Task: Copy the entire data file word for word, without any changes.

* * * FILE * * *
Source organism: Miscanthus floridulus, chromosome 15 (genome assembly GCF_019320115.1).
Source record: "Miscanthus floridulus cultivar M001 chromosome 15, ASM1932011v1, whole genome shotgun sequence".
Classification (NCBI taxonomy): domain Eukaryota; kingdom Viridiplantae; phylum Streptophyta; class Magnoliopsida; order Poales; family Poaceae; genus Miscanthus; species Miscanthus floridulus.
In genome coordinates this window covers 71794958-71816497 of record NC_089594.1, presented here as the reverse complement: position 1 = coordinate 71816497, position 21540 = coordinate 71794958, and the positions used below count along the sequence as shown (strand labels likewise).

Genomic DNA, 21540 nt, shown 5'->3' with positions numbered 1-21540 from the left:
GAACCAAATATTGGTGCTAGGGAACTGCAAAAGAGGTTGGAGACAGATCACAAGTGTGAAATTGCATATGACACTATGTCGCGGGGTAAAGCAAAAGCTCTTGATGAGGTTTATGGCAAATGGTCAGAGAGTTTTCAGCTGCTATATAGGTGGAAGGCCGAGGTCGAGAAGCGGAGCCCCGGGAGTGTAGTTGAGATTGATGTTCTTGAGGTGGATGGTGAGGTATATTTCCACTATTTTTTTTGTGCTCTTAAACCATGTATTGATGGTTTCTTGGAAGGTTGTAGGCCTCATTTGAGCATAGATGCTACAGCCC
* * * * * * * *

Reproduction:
Source organism: Miscanthus floridulus, chromosome 15 (genome assembly GCF_019320115.1).
Source record: "Miscanthus floridulus cultivar M001 chromosome 15, ASM1932011v1, whole genome shotgun sequence".
Classification (NCBI taxonomy): domain Eukaryota; kingdom Viridiplantae; phylum Streptophyta; class Magnoliopsida; order Poales; family Poaceae; genus Miscanthus; species Miscanthus floridulus.
In genome coordinates this window covers 71794958-71816497 of record NC_089594.1, presented here as the reverse complement: position 1 = coordinate 71816497, position 21540 = coordinate 71794958, and the positions used below count along the sequence as shown (strand labels likewise).

Genomic DNA, 21540 nt, shown 5'->3' with positions numbered 1-21540 from the left:
GAACCAAATATTGGTGCTAGGGAACTGCAAAAGAGGTTGGAGACAGATCACAAGTGTGAAATTGCATATGACACTATGTCGCGGGGTAAAGCAAAAGCTCTTGATGAGGTTTATGGCAAATGGTCAGAGAGTTTTCAGCTGCTATATAGGTGGAAGGCCGAGGTCGAGAAGCGGAGCCCCGGGAGTGTAGTTGAGATTGATGTTCTTGAGGTGGATGGTGAGGTATATTTCCACTATTTTTTTTGTGCTCTTAAACCATGTATTGATGGTTTCTTGGAAGGTTGTAGGCCTCATTTGAGCATAGATGCTACAGCCC